Introduction Sleep is the dominant vigilance state in pre-term infants, but its regulation is still poorly understood, with no underpinning quantitative framework.
In animal studies, neonatal sleep-wake characteristics follow statistical patterns, e.g. wakefulness durations exhibit an exponential distribution.1 Here we investigated whether the same holds true for pre-term human infants.
Methods We recorded electroencephalography (EEG), respiratory movement, electrocardiography (ECG), and behavioural observations for up to two hours from 54 non-mechanically ventilated infants being cared for on the neonatal unit (28+2–34+1 weeks+days corrected gestational age). Data were staged as sleep or wakefulness in 30-s epochs (figure 1).
We characterised i) the distribution of wakefulness durations, using the Kolmogorov-Smirnov goodness-of-fit test, and ii) the likelihood of transitioning from sleep to wakefulness during the recording, using the Kaplan-Meier estimator which takes account of censored observations, i.e. when the event of interest (wakefulness) was not captured.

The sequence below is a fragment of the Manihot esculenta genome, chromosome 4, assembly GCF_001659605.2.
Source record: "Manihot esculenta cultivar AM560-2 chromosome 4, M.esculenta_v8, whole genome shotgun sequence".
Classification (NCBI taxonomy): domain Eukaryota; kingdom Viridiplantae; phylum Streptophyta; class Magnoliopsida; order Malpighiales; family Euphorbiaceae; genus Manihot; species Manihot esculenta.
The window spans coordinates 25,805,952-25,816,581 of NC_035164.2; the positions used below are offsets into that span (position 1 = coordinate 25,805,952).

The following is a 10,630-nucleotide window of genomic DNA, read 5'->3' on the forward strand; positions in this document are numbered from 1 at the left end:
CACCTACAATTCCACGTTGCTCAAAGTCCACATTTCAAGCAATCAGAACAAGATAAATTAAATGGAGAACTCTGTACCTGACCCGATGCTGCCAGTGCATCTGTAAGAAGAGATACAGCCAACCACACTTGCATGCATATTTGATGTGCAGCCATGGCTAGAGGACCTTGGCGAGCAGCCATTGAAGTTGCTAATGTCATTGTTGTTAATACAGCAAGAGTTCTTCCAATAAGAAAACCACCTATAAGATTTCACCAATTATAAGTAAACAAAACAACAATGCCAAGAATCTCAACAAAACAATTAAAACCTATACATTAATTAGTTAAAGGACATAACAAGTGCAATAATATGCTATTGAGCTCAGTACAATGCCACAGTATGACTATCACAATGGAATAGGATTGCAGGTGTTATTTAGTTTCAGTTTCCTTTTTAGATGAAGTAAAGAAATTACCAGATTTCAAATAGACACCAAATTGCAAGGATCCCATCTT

Results 14/54 (26%) infants cycled through wakefulness during the recording: durations ranged from 2 to 29 minutes and did not deviate significantly from an exponential distribution (D(14)=0.733, p=0.657) (figure 2 left).
There is a sharp increase in the likelihood of transitioning from sleep to wakefulness when recordings increase from 93 to 96 minutes, when the estimated percentage of subjects maintaining sleep falls from 75 to 50%. Nevertheless, 25% of subjects will still be asleep at 121 minutes (figure 2 right).
Discussion In pre-term infants, the durations of awakenings are exponentially distributed, as in neonatal animals.¹ The likelihood of awakening does not increase linearly with recording duration, but is gated after approximately 100 minutes, demonstrating cyclicity. Future work will build on these preliminary data to model how demographic and environmental variables (e.g. necessary painful procedures) influence the neonatal sleep-wake cycle.
Blumberg, et al. PNAS ( 2005)
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